June 20, 2016
Semantics! Sometimes it boils down to just one word. Such was the focus of the very first Opinion to come from the newly appointed Justice Neil Gorsuch in the case Henson v. Santander. After a dense grammatical discussion of the word “owed” in the context of the Fair Debt Collection Practices Act (“FDCPA”), Justice Gorsuch affirmed the decisions of the District court and the Fourth Circuit Court of Appeals concluding that defendant, Santander, does not qualify as a debt collector under the definition of the FDCPA.
Besides the petitioners’ creative account of past vs. present participles and how that can affect the intended meaning of the FDCPA, Justice Gorsuch’s Opinion looks at a few other angles in attempt to answer the ultimate question: Who qualifies as a “debt collector?”
One of the qualifying factors in the FDCPA’s definition of a debt collector is a business whose “principal purpose of which is the collection of any debt.” While Santander sometimes purchases defaulted debts for the purpose of collecting, the “principal purpose” of their business is actually in loan originating – giving out loans – not debt collection.
Further, under the FDCPA Santander is not considered a third party debt-collector either since they are attempting to collect on a debt for their own gain; they are not employed by the original debt owner.
The petitioners did make some creative arguments. For example, the FDCPA exempts a business collecting on a debt that was not in default at the time it was obtained from its definition of debt-collector. As such, the petitioners attempted to argue that since Santander is in the practice of purchasing debts that are in default, they must be a debt-collector...since they are not, not a debt-collector. Justice Gorsuch refuted this line of reasoning as well:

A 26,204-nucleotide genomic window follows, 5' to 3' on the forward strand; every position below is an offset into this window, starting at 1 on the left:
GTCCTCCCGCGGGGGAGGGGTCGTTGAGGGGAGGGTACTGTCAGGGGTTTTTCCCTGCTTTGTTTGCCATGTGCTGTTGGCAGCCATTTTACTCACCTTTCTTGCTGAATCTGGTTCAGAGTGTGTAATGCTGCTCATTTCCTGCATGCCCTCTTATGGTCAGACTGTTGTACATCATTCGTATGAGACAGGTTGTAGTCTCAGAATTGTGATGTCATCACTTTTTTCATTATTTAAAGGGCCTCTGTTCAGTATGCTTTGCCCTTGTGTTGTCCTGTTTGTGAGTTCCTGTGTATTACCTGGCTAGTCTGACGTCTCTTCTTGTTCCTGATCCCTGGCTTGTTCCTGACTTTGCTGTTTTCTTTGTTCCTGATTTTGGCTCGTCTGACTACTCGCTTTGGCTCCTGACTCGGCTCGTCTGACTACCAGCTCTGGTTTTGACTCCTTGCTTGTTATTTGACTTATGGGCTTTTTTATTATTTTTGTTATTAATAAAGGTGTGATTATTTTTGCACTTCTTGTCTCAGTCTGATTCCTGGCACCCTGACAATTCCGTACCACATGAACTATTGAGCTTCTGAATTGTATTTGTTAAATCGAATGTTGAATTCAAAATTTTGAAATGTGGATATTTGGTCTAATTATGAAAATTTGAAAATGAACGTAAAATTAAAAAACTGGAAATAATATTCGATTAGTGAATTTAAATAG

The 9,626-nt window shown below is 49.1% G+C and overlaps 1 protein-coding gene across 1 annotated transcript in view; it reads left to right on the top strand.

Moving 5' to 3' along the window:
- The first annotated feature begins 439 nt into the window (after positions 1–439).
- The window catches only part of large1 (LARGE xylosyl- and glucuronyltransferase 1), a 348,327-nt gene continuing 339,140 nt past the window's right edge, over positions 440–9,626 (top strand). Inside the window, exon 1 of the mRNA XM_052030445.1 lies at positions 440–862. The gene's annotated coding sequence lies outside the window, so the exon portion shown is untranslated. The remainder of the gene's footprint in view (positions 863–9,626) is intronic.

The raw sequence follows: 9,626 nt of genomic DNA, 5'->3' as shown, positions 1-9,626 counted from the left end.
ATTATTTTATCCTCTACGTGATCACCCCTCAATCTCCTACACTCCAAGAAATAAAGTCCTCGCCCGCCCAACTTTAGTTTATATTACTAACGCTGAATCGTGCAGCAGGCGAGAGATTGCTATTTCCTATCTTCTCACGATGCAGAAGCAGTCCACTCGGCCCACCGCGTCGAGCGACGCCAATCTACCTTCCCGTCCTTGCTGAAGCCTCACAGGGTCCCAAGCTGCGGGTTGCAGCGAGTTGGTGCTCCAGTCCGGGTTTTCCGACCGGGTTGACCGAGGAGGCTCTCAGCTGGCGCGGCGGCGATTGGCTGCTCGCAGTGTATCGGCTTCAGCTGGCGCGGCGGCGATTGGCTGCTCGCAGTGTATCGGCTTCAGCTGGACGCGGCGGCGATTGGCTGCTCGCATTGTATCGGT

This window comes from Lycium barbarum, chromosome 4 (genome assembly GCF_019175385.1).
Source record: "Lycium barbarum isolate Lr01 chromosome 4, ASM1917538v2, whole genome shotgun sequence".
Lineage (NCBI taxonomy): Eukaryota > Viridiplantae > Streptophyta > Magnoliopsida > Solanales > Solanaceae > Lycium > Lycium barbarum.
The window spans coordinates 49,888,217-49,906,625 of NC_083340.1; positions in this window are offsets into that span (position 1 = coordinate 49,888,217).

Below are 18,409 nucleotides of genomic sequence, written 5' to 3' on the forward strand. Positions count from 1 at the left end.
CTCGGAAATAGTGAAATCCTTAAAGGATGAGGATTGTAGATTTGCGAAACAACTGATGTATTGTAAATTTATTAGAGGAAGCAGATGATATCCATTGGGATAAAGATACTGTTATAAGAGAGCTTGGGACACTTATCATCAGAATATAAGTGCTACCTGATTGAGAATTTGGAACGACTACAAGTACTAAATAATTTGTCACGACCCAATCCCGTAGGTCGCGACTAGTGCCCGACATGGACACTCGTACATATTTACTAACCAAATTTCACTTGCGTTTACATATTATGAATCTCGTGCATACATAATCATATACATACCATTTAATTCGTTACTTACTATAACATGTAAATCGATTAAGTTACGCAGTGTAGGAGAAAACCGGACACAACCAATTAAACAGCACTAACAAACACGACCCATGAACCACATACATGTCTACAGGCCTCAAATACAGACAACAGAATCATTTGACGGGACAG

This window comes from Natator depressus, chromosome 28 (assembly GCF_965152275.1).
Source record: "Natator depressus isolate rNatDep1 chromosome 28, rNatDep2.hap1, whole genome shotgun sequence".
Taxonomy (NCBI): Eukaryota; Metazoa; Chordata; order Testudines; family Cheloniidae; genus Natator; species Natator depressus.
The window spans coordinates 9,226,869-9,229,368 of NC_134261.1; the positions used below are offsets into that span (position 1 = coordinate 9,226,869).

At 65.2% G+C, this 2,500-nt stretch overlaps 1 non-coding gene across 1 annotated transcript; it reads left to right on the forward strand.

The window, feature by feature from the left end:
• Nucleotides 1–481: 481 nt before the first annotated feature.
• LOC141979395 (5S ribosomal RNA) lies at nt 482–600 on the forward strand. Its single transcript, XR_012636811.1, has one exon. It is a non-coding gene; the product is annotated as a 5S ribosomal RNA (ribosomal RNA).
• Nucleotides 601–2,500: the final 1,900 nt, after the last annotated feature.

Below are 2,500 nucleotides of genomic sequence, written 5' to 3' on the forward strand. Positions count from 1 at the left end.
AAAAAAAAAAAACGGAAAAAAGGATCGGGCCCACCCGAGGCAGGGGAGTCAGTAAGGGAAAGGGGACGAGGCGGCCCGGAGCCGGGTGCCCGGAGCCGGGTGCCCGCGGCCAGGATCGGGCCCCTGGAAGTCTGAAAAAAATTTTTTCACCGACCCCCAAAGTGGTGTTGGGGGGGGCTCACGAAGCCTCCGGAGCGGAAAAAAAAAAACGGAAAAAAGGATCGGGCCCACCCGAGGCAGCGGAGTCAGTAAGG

“For while the statute surely excludes from the debt collector definition certain persons who acquire a debt before default, it doesn’t necessarily follow that the definition must include anyone who regularly collects debts acquired after default.”
Zooming out and attempting to shift the focus of the debate to the big-picture, the petitioners asserted that “Congress passed the Act in large measure to add new incentives for independent debt collectors to treat consumers well”. They went on to add that when the FDCPA was passed in 1977, Congress could not have imagined the multi-billion dollar industry that debt-collection has become.
The Court was not persuaded by this argument. Justice Gorsuch closed his first Opinion by reminding the American people:
“And while it is of course our job to apply faithfully the law Congress has written, it is never our job to rewrite a constitutionally valid statutory text under the banner of speculation about what Congress might have done had it faced a question that, on everyone’s account, it never faced.”